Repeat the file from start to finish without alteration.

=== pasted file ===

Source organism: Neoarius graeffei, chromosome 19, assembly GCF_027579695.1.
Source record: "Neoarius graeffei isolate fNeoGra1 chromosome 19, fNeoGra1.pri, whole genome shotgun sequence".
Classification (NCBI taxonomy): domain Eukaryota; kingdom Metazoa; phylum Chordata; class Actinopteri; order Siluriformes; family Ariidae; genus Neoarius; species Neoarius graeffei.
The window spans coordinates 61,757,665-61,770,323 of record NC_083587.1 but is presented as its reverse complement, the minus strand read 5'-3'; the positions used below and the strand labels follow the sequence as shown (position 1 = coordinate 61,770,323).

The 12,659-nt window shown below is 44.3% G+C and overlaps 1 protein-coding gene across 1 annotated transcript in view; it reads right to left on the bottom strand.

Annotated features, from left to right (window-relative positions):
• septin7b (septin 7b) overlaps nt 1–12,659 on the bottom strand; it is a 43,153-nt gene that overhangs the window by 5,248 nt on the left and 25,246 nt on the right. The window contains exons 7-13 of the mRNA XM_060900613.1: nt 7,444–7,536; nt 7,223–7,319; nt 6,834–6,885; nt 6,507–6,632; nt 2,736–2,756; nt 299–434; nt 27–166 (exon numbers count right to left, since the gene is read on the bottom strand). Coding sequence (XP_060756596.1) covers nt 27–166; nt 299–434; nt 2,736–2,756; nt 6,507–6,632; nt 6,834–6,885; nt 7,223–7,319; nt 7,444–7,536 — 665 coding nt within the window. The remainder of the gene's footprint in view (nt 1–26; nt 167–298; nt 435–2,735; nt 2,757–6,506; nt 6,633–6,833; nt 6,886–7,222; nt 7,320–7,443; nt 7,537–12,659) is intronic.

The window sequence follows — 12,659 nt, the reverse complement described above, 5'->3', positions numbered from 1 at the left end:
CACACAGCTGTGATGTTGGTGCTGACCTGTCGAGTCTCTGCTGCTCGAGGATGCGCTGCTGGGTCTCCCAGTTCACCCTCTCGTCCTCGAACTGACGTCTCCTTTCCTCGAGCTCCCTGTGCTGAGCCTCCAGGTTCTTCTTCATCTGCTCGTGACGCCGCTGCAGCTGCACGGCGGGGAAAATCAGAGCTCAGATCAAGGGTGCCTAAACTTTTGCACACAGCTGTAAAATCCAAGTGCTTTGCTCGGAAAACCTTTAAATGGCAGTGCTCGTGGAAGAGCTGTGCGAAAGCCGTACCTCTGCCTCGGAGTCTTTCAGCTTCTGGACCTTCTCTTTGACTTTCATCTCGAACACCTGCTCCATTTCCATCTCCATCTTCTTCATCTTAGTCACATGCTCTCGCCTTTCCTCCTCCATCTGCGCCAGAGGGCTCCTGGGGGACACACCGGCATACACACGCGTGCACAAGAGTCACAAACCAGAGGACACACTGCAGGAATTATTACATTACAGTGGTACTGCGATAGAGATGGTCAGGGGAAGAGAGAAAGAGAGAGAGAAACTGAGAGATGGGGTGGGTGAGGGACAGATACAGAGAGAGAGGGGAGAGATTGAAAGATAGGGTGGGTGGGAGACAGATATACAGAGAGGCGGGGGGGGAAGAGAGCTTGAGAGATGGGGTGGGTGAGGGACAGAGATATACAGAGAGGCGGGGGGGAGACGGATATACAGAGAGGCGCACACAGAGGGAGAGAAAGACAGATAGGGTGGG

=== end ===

Source organism: Neoarius graeffei, chromosome 19, assembly GCF_027579695.1.
Source record: "Neoarius graeffei isolate fNeoGra1 chromosome 19, fNeoGra1.pri, whole genome shotgun sequence".
Classification (NCBI taxonomy): domain Eukaryota; kingdom Metazoa; phylum Chordata; class Actinopteri; order Siluriformes; family Ariidae; genus Neoarius; species Neoarius graeffei.
The window spans coordinates 61,757,665-61,770,323 of record NC_083587.1 but is presented as its reverse complement, the minus strand read 5'-3'; the positions used below and the strand labels follow the sequence as shown (position 1 = coordinate 61,770,323).

The 12,659-nt window shown below is 44.3% G+C and overlaps 1 protein-coding gene across 1 annotated transcript in view; it reads right to left on the bottom strand.

Annotated features, from left to right (window-relative positions):
• septin7b (septin 7b) overlaps nt 1–12,659 on the bottom strand; it is a 43,153-nt gene that overhangs the window by 5,248 nt on the left and 25,246 nt on the right. The window contains exons 7-13 of the mRNA XM_060900613.1: nt 7,444–7,536; nt 7,223–7,319; nt 6,834–6,885; nt 6,507–6,632; nt 2,736–2,756; nt 299–434; nt 27–166 (exon numbers count right to left, since the gene is read on the bottom strand). Coding sequence (XP_060756596.1) covers nt 27–166; nt 299–434; nt 2,736–2,756; nt 6,507–6,632; nt 6,834–6,885; nt 7,223–7,319; nt 7,444–7,536 — 665 coding nt within the window. The remainder of the gene's footprint in view (nt 1–26; nt 167–298; nt 435–2,735; nt 2,757–6,506; nt 6,633–6,833; nt 6,886–7,222; nt 7,320–7,443; nt 7,537–12,659) is intronic.

The window sequence follows — 12,659 nt, the reverse complement described above, 5'->3', positions numbered from 1 at the left end:
CACACAGCTGTGATGTTGGTGCTGACCTGTCGAGTCTCTGCTGCTCGAGGATGCGCTGCTGGGTCTCCCAGTTCACCCTCTCGTCCTCGAACTGACGTCTCCTTTCCTCGAGCTCCCTGTGCTGAGCCTCCAGGTTCTTCTTCATCTGCTCGTGACGCCGCTGCAGCTGCACGGCGGGGAAAATCAGAGCTCAGATCAAGGGTGCCTAAACTTTTGCACACAGCTGTAAAATCCAAGTGCTTTGCTCGGAAAACCTTTAAATGGCAGTGCTCGTGGAAGAGCTGTGCGAAAGCCGTACCTCTGCCTCGGAGTCTTTCAGCTTCTGGACCTTCTCTTTGACTTTCATCTCGAACACCTGCTCCATTTCCATCTCCATCTTCTTCATCTTAGTCACATGCTCTCGCCTTTCCTCCTCCATCTGCGCCAGAGGGCTCCTGGGGGACACACCGGCATACACACGCGTGCACAAGAGTCACAAACCAGAGGACACACTGCAGGAATTATTACATTACAGTGGTACTGCGATAGAGATGGTCAGGGGAAGAGAGAAAGAGAGAGAGAAACTGAGAGATGGGGTGGGTGAGGGACAGATACAGAGAGAGAGGGGAGAGATTGAAAGATAGGGTGGGTGGGAGACAGATATACAGAGAGGCGGGGGGGGAAGAGAGCTTGAGAGATGGGGTGGGTGAGGGACAGAGATATACAGAGAGGCGGGGGGGAGACGGATATACAGAGAGGCGCACACAGAGGGAGAGAAAGACAGATAGGGTGGG